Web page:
We overnighted in Kota Kinabalu at the Soluxe Hotel, currently closed (a good alternative is Ibis Styles Kota Kinabalu Inanam). We paid USD 67 for one night with a late 6 pm check out the next day as we had an evening flight out.
For us, Malaysia was one of the countries where we felt like we didn’t have enough time to explore (even after returning a second time, we still feel this way!). Being in the Sabah, Borneo jungle, was a highlight for us on our round-the-world trip.
Not only is the wildlife amazing, but the local people were always smiling and happy. Harry and I also loved getting off the beaten path where some locals didn’t even know where Chicago was and immigration was taken back to see an American passport. For eight nights in Sabah, Borneo, we spent in total USD 1,300, or USD 169 per day, which also includes transportation from Thailand.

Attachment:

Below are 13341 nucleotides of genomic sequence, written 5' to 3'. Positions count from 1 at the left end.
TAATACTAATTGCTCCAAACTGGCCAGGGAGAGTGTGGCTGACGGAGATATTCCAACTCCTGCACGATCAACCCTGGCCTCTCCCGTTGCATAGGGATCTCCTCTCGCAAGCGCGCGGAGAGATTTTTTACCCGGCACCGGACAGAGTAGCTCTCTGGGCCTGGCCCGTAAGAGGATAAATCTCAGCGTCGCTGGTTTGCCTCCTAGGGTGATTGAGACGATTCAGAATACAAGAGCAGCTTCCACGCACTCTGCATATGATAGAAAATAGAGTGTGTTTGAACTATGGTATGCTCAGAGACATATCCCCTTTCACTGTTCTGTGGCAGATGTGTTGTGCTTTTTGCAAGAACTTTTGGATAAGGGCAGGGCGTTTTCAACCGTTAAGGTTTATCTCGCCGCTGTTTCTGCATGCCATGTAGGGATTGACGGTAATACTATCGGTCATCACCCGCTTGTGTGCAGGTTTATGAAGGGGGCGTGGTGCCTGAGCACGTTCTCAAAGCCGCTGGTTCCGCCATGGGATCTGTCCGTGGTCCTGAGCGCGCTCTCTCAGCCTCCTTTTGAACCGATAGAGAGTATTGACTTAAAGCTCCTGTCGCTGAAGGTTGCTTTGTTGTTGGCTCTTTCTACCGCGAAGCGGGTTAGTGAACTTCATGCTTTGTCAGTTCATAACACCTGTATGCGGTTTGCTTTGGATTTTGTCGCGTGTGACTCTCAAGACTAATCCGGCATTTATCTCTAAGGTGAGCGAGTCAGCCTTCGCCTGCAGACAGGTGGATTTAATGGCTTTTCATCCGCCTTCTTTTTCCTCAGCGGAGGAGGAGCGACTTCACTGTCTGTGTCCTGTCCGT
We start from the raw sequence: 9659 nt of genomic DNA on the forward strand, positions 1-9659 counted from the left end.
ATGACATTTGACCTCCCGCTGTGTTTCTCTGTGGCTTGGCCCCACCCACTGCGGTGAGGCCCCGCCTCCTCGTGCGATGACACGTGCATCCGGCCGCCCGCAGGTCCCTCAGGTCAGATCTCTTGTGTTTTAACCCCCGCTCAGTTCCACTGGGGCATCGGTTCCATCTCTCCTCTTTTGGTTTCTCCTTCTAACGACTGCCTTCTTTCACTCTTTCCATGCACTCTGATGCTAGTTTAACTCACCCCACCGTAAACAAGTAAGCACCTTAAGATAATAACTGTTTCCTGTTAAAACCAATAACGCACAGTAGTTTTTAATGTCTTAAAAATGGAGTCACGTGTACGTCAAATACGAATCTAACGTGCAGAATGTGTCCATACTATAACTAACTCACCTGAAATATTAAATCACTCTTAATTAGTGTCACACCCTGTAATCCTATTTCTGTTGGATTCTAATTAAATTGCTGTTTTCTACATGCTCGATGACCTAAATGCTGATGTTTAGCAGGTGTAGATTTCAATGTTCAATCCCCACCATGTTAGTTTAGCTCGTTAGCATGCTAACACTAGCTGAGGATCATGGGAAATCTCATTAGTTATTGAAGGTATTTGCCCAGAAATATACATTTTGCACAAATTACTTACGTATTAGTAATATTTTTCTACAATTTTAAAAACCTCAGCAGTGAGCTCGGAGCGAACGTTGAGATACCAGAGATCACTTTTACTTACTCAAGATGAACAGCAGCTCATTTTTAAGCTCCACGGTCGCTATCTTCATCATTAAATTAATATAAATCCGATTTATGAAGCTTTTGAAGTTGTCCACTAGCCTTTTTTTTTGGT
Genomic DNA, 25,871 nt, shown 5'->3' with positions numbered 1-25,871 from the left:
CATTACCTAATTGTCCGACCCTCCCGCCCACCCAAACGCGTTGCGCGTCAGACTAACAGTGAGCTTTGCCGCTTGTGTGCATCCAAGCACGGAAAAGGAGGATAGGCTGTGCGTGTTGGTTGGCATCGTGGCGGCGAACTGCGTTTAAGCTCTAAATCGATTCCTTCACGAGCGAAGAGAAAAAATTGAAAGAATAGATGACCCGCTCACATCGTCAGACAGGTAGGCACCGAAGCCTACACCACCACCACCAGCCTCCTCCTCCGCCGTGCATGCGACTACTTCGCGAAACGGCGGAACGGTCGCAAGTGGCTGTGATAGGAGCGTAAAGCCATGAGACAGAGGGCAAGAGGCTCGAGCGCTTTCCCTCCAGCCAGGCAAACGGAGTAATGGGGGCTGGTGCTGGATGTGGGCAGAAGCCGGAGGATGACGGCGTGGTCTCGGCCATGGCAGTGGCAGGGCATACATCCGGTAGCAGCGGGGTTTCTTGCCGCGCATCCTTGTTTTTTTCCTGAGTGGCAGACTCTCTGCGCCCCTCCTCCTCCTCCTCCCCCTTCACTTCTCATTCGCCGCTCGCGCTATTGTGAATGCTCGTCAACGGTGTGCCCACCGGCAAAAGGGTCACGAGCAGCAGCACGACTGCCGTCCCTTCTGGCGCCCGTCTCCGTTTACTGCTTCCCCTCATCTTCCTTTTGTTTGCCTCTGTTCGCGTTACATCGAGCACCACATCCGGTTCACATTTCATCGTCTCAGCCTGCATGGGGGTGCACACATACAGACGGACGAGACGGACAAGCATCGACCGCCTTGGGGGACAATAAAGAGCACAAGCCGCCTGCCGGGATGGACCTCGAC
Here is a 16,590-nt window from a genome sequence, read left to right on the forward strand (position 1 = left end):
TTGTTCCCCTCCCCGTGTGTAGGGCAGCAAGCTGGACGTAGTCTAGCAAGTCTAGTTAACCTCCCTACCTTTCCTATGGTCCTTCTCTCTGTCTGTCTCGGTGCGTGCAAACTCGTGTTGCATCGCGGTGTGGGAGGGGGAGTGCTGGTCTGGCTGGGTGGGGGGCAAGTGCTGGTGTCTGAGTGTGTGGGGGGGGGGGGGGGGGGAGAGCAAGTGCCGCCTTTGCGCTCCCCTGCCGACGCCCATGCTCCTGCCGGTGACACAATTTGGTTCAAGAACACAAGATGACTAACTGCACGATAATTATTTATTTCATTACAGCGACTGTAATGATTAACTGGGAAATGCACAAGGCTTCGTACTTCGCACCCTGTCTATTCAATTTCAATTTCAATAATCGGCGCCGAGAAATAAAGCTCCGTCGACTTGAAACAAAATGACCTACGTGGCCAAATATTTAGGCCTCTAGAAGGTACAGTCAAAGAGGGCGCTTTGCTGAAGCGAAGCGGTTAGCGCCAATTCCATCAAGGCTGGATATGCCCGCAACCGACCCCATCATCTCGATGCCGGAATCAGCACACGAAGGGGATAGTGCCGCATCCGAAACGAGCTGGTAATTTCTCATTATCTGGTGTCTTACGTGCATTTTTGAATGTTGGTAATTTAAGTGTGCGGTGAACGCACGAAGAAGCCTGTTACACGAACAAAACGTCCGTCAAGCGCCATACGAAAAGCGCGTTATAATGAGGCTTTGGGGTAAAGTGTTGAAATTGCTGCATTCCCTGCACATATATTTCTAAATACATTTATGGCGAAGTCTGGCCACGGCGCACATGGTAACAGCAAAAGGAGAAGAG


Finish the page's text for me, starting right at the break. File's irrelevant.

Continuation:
How to Do Borneo on a Budget
Before we lay out our itinerary, travelers may want to take some time to watch our vlog on how we visited Borneo on a budget.
Watch this short clip as we discuss how to do Borneo on a budget
Update: About one year later we ended up visiting the Borneo Rainforest Lodge and it was the most amazing experience! Click here to see what it was like. For additional travel tips and in-depth discussion, we invite you to watch our Sabah, Borneo travel vlog above.
16 thoughts on “Malaysia Borneo | Best Things to Do When Exploring the Island”
Bus from Sandakan to Kota Kinabalu. If time isn’t an issue, would the bus be okay to use?